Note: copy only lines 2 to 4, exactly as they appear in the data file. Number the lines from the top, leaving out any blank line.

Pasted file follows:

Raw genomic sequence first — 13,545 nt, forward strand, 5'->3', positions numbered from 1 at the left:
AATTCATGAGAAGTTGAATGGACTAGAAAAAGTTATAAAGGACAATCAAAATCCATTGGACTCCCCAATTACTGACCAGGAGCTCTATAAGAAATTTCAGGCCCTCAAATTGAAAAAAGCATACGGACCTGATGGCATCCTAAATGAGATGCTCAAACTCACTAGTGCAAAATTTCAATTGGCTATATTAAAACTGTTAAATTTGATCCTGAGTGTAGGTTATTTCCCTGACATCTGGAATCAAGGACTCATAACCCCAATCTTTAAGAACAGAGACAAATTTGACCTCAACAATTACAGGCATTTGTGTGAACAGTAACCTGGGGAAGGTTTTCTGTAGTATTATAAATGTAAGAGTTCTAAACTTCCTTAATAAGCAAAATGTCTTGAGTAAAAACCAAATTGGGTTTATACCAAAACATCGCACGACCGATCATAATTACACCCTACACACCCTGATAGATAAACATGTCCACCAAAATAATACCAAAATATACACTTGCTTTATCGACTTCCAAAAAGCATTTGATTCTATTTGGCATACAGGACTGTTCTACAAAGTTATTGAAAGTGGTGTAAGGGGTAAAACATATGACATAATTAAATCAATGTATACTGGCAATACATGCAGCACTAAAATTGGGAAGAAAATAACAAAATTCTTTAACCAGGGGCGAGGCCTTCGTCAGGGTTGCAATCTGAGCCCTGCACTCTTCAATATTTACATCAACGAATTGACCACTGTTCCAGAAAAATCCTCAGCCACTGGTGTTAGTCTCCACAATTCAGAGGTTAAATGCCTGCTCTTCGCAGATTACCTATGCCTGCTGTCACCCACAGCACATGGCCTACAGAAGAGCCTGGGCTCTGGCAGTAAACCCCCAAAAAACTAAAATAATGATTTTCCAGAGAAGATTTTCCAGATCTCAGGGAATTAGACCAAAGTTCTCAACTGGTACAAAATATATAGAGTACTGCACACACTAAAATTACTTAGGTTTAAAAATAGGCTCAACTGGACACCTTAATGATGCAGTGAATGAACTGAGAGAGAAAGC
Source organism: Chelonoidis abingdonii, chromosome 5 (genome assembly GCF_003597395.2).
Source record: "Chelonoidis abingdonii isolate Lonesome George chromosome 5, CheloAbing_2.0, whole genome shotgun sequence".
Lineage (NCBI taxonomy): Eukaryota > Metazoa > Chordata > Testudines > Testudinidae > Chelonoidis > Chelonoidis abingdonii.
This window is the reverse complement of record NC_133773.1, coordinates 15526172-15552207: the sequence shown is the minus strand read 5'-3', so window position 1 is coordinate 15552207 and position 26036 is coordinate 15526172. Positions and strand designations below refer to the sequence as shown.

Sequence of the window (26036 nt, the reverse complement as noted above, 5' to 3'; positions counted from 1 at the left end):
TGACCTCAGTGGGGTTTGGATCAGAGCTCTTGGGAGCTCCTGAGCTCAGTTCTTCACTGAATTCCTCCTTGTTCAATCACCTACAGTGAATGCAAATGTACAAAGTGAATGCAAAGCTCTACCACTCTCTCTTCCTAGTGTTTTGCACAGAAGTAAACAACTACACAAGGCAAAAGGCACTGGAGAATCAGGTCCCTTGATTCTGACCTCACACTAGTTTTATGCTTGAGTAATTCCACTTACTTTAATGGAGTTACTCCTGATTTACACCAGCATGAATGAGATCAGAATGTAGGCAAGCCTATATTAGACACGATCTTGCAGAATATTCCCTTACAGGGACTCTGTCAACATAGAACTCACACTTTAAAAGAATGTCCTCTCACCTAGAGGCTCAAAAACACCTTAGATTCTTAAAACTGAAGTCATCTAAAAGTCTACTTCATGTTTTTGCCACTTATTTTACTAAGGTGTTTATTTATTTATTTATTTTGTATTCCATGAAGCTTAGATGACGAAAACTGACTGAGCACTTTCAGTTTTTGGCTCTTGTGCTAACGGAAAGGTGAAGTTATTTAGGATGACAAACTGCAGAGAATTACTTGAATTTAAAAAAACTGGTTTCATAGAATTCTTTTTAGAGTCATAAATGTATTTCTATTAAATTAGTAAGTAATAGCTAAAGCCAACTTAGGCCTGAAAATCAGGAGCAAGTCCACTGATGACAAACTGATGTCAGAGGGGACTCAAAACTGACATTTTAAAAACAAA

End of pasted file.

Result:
AATTCATGAGAAGTTGAATGGACTAGAAAAAGTTATAAAGGACAATCAAAATCCATTGGACTCCCCAATTACTGACCAGGAGCTCTATAAGAAATTTCAGGCCCTCAAATTGAAAAAAGCATACGGACCTGATGGCATCCTAAATGAGATGCTCAAACTCACTAGTGCAAAATTTCAATTGGCTATATTAAAACTGTTAAATTTGATCCTGAGTGTAGGTTATTTCCCTGACATCTGGAATCAAGGACTCATAACCCCAATCTTTAAGAACAGAGACAAATTTGACCTCAACAATTACAGGCATTTGTGTGAACAGTAACCTGGGGAAGGTTTTCTGTAGTATTATAAATGTAAGAGTTCTAAACTTCCTTAATAAGCAAAATGTCTTGAGTAAAAACCAAATTGGGTTTATACCAAAACATCGCACGACCGATCATAATTACACCCTACACACCCTGATAGATAAACATGTCCACCAAAATAATACCAAAATATACACTTGCTTTATCGACTTCCAAAAAGCATTTGATTCTATTTGGCATACAGGACTGTTCTACAAAGTTATTGAAAGTGGTGTAAGGGGTAAAACATATGACATAATTAAATCAATGTATACTGGCAATACATGCAGCACTAAAATTGGGAAGAAAATAACAAAATTCTTTAACCAGGGGCGAGGCCTTCGTCAGGGTTGCAATCTGAGCCCTGCACTCTTCAATATTTACATCAACGAATTGACCACTGTTCCAGAAAAATCCTCAGCCACTGGTGTTAGTCTCCACAATTCAGAGGTTAAATGCCTGCTCTTCGCAGATTACCTATGCCTGCTGTCACCCACAGCACATGGCCTACAGAAGAGCCTGGGCTCTGGCAGTAAACCCCCAAAAAACTAAAATAATGATTTTCCAGAGAAGATTTTCCAGATCTCAGGGAATTAGACCAAAGTTCTCAACTGGTACAAAATATATAGAGTACTGCACACACTAAAATTACTTAGGTTTAAAAATAGGCTCAACTGGACACCTTAATGATGCAGTGAATGAACTGAGAGAGAAAGC
Source organism: Chelonoidis abingdonii, chromosome 5 (genome assembly GCF_003597395.2).
Source record: "Chelonoidis abingdonii isolate Lonesome George chromosome 5, CheloAbing_2.0, whole genome shotgun sequence".